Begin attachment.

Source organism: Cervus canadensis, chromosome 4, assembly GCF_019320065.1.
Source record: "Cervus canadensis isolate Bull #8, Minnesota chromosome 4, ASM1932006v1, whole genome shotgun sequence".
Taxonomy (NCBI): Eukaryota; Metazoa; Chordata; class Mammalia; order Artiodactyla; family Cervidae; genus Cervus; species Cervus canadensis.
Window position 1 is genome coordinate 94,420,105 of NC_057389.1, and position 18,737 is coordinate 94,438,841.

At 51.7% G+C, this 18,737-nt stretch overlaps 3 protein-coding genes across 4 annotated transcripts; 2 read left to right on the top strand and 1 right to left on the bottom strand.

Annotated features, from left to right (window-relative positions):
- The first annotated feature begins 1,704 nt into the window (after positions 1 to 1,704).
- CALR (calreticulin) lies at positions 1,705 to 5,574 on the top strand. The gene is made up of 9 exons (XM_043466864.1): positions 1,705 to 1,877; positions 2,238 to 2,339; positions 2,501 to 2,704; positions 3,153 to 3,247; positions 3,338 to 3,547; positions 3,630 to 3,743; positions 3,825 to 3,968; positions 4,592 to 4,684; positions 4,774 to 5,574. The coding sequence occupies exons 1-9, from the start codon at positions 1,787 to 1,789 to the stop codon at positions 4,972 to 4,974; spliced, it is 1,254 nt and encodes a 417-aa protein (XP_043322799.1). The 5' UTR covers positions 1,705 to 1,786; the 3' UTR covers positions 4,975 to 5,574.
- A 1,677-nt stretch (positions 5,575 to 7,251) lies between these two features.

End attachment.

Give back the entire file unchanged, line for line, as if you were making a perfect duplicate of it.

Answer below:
Source organism: Cervus canadensis, chromosome 4, assembly GCF_019320065.1.
Source record: "Cervus canadensis isolate Bull #8, Minnesota chromosome 4, ASM1932006v1, whole genome shotgun sequence".
Taxonomy (NCBI): Eukaryota; Metazoa; Chordata; class Mammalia; order Artiodactyla; family Cervidae; genus Cervus; species Cervus canadensis.
Window position 1 is genome coordinate 94,420,105 of NC_057389.1, and position 18,737 is coordinate 94,438,841.

At 51.7% G+C, this 18,737-nt stretch overlaps 3 protein-coding genes across 4 annotated transcripts; 2 read left to right on the top strand and 1 right to left on the bottom strand.

Annotated features, from left to right (window-relative positions):
- The first annotated feature begins 1,704 nt into the window (after positions 1 to 1,704).
- CALR (calreticulin) lies at positions 1,705 to 5,574 on the top strand. The gene is made up of 9 exons (XM_043466864.1): positions 1,705 to 1,877; positions 2,238 to 2,339; positions 2,501 to 2,704; positions 3,153 to 3,247; positions 3,338 to 3,547; positions 3,630 to 3,743; positions 3,825 to 3,968; positions 4,592 to 4,684; positions 4,774 to 5,574. The coding sequence occupies exons 1-9, from the start codon at positions 1,787 to 1,789 to the stop codon at positions 4,972 to 4,974; spliced, it is 1,254 nt and encodes a 417-aa protein (XP_043322799.1). The 5' UTR covers positions 1,705 to 1,786; the 3' UTR covers positions 4,975 to 5,574.
- A 1,677-nt stretch (positions 5,575 to 7,251) lies between these two features.